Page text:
Some people have an uncanny memory for names or faces. I remember great meals. I still recall the taste of the succulent grilled pork that a New Orleans chef drizzled with a silky, rich plum sauce — 25 years ago.
Maybe because I’m lousy in the kitchen, gourmet cooking has always been a mystery to me. How can a chef turn ordinary ingredients into an “Oh, my God” taste sensation that I remember through five presidential administrations? As a belated 50th-birthday gift to myself, I decided to find out. I went to the beating heart of culinary art — Paris — and enrolled in a week’s worth of classes.
I chose La Cuisine Paris, an unassuming little cooking school on the banks of the River Seine, within shouting distance of the storied Notre-Dame Cathedral. It fit all my criteria: reasonably priced, small classes (up to 12 students) and English-speaking chefs. Like a memorable meal, La Cuisine turned out to be more than the sum of its ingredients.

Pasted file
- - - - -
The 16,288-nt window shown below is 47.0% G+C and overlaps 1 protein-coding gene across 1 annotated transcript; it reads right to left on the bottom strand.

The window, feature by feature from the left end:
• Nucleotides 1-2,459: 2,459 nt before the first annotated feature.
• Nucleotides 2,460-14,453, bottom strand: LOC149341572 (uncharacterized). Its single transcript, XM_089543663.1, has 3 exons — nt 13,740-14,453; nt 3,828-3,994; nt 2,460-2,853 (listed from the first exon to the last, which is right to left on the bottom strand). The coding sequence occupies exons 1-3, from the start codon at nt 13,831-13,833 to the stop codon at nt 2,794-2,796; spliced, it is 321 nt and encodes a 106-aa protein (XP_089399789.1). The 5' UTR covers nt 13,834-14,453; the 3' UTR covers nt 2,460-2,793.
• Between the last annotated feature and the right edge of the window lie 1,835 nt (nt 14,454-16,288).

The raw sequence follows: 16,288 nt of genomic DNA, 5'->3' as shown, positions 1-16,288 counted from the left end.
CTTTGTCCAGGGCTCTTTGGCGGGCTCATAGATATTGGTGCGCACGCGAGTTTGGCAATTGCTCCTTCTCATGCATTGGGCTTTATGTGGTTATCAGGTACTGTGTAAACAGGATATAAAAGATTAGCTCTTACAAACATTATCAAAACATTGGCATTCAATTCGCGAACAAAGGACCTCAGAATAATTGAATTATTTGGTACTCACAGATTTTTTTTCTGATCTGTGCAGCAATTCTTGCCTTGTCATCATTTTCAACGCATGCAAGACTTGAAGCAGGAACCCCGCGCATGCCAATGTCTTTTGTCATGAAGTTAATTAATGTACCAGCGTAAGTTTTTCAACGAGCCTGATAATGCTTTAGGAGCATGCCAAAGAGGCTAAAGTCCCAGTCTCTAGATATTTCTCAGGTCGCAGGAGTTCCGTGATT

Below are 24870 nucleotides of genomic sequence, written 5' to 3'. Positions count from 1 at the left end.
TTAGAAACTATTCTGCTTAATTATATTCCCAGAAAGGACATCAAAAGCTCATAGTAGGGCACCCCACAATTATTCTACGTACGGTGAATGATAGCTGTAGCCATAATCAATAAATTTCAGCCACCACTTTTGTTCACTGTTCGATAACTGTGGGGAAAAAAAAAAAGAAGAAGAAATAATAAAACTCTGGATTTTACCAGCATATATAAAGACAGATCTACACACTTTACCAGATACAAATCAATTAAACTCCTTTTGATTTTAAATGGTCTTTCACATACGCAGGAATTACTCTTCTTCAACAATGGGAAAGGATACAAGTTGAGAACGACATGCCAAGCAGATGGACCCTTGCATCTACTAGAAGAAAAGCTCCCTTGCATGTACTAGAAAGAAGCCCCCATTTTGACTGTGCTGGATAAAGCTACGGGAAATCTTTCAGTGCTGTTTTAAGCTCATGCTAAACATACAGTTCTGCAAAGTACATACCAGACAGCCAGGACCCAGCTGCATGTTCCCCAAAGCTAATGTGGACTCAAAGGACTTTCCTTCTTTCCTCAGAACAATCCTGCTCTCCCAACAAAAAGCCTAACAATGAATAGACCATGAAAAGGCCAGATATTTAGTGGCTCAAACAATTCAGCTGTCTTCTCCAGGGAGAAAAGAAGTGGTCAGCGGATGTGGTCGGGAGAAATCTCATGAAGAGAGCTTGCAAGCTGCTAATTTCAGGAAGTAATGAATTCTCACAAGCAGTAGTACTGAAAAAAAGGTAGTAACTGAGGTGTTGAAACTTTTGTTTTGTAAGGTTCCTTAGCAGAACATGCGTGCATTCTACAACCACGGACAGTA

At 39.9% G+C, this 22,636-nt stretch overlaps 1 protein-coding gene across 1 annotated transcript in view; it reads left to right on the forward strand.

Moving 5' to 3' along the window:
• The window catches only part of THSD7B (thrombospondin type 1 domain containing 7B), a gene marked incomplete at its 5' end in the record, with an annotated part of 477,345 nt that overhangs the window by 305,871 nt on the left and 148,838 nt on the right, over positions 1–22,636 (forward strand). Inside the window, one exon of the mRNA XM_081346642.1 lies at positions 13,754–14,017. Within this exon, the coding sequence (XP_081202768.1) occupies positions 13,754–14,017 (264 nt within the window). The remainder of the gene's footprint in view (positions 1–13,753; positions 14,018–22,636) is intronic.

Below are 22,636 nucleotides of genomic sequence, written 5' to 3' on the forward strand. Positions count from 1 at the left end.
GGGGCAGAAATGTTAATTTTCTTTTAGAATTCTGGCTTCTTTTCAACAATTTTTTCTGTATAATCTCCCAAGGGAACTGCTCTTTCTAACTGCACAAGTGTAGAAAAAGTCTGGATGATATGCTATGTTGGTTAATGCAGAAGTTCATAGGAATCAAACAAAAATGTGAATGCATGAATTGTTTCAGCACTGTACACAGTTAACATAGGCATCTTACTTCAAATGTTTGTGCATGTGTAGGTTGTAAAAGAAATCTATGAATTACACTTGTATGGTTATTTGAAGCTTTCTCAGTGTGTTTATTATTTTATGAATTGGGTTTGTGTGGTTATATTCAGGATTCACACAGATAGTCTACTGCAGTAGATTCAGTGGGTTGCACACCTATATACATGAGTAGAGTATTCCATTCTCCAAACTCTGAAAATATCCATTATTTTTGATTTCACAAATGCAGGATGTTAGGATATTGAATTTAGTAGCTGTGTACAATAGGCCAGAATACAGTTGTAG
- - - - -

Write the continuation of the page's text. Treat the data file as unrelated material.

For starters, class didn’t even begin in a kitchen. We were greeted at the school on the first day by Eric Monteleone, a wisecracking chef with floppy dark hair and a scruffy beard. As he led us back in time while we walked across the 156-year-old Pont Louis-Philippe to the winding streets of the Île Saint-Louis, Chef Eric kept up a steady banter that was one part food, one part history. We were going grocery shopping in Old Paris.
We crammed, shoulder to shoulder, into a tiny fromagerie, where we got a primer on cheese-making from Chef Eric — and a belly’s worth of free samples from a cheesemonger who sliced his delectable offerings with care and precision. Farther up the street, we were ushered into a sweet shop whose colorful towers of painted tins contained a dizzying array of chocolates, biscuits and cookies — and more free samples. Finally, in an open-air stall down the block, we filled our shopping bags with farm-fresh romaine lettuce, fingerling potatoes and onions.